So the question for operators is, how do you encourage these travelers to choose your experiences? What are these travelers looking for?

In a recent GetYourGuide survey, travelers were asked “What would make you choose to do a specific experience?” The two top answers related to online booking and flexibility, and “authentic immersive experiences.” 

In terms of types of activities that appeal to travelers, for European and U.S. travelers in particular, the top four categories were workshops, private tours, multi-day trips and adventure tours. 

“What they have in common essentially is that they’re immersive and they’re all about diving really deep,” Cashman explained. “Human connection and learning and going really deep on a topic, they’re all core to these types of activities… travelers are thinking more about passions and interests than ever before.”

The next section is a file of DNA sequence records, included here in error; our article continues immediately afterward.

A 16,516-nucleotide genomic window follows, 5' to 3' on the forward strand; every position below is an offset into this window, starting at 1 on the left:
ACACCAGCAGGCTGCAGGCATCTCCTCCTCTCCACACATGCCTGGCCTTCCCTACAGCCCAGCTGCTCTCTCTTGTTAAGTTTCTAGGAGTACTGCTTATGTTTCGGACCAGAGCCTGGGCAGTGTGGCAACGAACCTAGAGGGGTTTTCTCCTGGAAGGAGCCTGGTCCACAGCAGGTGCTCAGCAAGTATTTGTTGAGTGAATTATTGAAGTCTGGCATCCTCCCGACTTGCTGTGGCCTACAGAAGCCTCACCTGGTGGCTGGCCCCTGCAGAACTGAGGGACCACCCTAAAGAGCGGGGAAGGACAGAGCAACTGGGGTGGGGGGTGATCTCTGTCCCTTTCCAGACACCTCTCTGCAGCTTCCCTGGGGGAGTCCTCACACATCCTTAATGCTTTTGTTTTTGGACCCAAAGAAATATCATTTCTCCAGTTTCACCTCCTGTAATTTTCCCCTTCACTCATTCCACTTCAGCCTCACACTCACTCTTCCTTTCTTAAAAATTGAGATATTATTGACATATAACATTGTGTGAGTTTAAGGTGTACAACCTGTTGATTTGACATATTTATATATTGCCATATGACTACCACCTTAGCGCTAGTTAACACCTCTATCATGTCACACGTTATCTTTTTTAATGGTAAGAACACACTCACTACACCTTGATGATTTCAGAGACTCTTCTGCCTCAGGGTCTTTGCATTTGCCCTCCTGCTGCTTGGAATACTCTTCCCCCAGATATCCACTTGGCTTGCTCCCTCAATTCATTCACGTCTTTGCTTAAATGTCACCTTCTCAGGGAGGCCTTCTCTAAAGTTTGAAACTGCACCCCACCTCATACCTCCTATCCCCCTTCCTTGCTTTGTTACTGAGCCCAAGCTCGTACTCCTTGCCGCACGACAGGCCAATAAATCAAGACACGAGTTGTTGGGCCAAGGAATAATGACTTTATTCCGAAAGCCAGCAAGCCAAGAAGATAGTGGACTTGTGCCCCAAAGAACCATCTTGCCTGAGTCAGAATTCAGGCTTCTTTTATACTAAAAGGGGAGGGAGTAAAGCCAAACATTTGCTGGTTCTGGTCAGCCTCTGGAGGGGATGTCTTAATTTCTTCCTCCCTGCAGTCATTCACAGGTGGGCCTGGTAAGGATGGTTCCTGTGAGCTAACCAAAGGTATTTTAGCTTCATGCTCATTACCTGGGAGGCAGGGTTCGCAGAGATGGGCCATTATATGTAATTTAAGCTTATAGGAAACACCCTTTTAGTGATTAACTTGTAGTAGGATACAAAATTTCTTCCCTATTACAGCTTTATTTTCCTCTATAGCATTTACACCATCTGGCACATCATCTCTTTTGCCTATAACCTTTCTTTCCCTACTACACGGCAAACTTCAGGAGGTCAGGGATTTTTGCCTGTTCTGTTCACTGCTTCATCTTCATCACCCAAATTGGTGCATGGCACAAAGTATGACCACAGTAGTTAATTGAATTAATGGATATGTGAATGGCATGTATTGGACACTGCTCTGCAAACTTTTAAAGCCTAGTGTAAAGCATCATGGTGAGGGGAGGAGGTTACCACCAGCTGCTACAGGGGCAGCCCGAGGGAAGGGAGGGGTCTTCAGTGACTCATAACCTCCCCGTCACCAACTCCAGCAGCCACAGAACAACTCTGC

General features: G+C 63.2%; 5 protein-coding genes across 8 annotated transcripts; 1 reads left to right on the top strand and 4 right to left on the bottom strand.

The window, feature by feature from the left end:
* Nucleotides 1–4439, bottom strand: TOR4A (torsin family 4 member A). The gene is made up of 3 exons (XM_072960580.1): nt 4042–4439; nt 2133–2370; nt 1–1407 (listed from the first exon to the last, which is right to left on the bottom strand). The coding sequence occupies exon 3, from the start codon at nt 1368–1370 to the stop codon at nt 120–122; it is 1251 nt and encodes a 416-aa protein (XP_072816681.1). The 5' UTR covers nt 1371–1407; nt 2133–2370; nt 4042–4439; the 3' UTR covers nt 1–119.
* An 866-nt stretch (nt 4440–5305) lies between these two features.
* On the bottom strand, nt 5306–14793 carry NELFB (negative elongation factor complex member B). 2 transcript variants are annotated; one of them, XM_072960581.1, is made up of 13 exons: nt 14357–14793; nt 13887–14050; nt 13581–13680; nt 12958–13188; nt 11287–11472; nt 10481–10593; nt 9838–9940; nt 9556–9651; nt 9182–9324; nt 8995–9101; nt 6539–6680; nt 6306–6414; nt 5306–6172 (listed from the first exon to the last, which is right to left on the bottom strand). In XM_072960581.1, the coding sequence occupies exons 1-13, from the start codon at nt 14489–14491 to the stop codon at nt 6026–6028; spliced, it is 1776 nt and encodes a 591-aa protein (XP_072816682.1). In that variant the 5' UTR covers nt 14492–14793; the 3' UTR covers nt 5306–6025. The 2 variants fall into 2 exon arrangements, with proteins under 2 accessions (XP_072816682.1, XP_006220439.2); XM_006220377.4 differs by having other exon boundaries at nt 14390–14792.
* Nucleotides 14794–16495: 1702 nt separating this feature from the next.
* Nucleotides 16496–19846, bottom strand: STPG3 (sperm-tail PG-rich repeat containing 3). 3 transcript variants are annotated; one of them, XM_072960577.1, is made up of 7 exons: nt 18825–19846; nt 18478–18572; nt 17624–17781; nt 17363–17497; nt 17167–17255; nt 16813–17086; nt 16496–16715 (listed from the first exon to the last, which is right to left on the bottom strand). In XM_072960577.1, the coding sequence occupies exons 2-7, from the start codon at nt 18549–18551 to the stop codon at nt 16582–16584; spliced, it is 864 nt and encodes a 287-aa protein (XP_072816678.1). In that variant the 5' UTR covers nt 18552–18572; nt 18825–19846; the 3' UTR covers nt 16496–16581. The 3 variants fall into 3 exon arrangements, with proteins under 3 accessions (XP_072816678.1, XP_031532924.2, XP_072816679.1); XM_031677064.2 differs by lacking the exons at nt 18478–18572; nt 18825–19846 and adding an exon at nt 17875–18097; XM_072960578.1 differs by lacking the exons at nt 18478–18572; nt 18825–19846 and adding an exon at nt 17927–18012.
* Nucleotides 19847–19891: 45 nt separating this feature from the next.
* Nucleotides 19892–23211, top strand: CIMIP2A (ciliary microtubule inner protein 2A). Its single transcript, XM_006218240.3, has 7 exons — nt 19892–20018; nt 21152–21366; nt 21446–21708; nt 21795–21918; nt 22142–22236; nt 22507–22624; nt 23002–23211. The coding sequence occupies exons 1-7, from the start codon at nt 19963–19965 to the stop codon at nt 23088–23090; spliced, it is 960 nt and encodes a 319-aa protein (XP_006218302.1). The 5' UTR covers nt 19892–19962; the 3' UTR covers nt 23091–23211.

The top themes and topics travelers mentioned were nature, water, food and culture. “I think this is a really positive data point for all manner of operators because I think all of them can speak to one of these,” said Cashman. For example, “if you host a nature experience, it’s just about making sure that you’re as immersive or authentic and you connect to the place as much as possible.”

Four people hike along a trail near a reflective lake, their journey embodying experiences in nature, with a backdrop of tall, rocky mountains under a clear blue sky.
Experiences in nature and active adventure tours are among the top priorities for travelers, particularly younger travelers, in 2024, according to consumer research from both Arival and GetYourGuide. | Photo: Pexels / Landsmann